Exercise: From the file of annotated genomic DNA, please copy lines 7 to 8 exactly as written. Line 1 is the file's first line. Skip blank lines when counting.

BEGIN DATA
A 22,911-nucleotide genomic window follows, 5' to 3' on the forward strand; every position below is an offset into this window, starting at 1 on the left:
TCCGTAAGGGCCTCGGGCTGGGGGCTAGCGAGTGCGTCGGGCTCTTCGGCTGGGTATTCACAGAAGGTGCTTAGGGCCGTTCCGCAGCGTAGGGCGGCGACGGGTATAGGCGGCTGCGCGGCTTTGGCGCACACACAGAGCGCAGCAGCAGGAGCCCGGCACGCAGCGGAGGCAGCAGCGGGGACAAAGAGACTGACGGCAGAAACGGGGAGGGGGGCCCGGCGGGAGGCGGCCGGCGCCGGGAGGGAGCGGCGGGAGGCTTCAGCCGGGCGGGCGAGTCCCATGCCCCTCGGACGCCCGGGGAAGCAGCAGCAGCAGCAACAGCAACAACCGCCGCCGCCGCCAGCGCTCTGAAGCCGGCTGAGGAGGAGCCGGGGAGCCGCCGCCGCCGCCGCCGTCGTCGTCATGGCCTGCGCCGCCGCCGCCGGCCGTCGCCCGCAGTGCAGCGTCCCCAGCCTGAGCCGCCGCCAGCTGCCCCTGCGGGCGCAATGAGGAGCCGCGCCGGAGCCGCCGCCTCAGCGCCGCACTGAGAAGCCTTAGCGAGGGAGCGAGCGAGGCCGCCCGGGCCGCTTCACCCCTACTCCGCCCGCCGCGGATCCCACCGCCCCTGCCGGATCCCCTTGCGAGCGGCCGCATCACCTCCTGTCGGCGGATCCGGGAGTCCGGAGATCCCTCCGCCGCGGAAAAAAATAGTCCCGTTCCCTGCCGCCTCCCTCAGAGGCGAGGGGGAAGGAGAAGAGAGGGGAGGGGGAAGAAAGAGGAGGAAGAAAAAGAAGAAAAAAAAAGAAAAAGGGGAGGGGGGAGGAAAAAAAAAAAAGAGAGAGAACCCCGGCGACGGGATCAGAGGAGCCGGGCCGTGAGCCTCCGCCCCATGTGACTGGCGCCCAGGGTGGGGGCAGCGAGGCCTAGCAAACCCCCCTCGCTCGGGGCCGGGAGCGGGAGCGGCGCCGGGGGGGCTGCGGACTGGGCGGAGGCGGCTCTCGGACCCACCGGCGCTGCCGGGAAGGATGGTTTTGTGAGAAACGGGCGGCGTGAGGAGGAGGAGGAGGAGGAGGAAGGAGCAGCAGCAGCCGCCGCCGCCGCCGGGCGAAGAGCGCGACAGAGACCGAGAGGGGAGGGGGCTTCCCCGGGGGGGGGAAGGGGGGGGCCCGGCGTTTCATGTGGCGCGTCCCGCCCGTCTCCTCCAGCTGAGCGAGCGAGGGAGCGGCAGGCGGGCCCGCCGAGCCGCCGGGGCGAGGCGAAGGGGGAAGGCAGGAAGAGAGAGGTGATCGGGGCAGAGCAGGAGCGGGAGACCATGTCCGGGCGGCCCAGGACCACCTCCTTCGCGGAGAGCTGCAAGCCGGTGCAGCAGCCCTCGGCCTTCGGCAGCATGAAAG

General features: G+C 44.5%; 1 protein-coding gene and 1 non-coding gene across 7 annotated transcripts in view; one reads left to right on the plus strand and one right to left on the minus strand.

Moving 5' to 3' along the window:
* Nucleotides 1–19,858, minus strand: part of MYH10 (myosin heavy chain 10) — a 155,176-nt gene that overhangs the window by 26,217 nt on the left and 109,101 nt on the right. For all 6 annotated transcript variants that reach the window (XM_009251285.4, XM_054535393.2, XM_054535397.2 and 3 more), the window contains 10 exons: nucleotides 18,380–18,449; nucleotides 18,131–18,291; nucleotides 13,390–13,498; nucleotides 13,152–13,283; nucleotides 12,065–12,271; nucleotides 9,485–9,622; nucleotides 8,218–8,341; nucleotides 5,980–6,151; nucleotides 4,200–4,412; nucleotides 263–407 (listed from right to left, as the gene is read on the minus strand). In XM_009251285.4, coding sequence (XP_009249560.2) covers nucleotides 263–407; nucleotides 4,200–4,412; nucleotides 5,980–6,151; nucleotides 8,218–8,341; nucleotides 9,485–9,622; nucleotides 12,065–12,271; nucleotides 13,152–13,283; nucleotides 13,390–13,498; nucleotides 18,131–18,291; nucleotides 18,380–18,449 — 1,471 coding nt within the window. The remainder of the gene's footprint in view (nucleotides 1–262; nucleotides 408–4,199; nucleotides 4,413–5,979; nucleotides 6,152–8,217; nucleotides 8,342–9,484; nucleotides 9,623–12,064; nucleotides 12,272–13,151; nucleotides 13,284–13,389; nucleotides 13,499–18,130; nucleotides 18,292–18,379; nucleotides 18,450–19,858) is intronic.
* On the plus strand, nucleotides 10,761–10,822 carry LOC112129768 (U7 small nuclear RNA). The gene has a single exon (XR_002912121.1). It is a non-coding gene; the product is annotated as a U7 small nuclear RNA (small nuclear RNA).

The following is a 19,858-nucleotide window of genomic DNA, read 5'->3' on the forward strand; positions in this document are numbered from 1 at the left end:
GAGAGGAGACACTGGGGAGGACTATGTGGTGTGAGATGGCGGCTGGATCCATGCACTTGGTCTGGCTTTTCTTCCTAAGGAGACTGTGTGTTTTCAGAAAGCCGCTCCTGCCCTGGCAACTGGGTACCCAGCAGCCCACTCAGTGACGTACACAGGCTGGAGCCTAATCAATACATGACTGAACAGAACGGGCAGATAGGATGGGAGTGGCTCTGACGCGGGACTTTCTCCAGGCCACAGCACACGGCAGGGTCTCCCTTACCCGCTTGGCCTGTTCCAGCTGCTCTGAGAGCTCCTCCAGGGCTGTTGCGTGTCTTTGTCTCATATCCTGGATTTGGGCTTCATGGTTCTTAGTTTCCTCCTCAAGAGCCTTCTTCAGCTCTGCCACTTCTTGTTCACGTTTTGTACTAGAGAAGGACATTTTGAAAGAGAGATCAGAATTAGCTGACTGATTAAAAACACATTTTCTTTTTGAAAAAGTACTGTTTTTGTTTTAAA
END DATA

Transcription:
The following is a 19,858-nucleotide window of genomic DNA, read 5'->3' on the forward strand; positions in this document are numbered from 1 at the left end:
GAGAGGAGACACTGGGGAGGACTATGTGGTGTGAGATGGCGGCTGGATCCATGCACTTGGTCTGGCTTTTCTTCCTAAGGAGACTGTGTGTTTTCAGAAAGCCGCTCCTGCCCTGGCAACTGGGTACCCAGCAGCCCACTCAGTGACGTACACAGGCTGGAGCCTAATCAATACATGACTGAACAGAACGGGCAGATAGGATGGGAGTGGCTCTGACGCGGGACTTTCTCCAGGCCACAGCACACGGCAGGGTCTCCCTTACCCGCTTGGCCTGTTCCAGCTGCTCTGAGAGCTCCTCCAGGGCTGTTGCGTGTCTTTGTCTCATATCCTGGATTTGGGCTTCATGGTTCTTAGTTTCCTCCTCAAGAGCCTTCTTCAGCTCTGCCACTTCTTGTTCACGTTTTGTACTAGAGAAGGACATTTTGAAAGAGAGATCAGAATTAGCTGACTGATTAAAAACACATTTTCTTTTTGAAAAAGTACTGTTTTTGTTTTAAA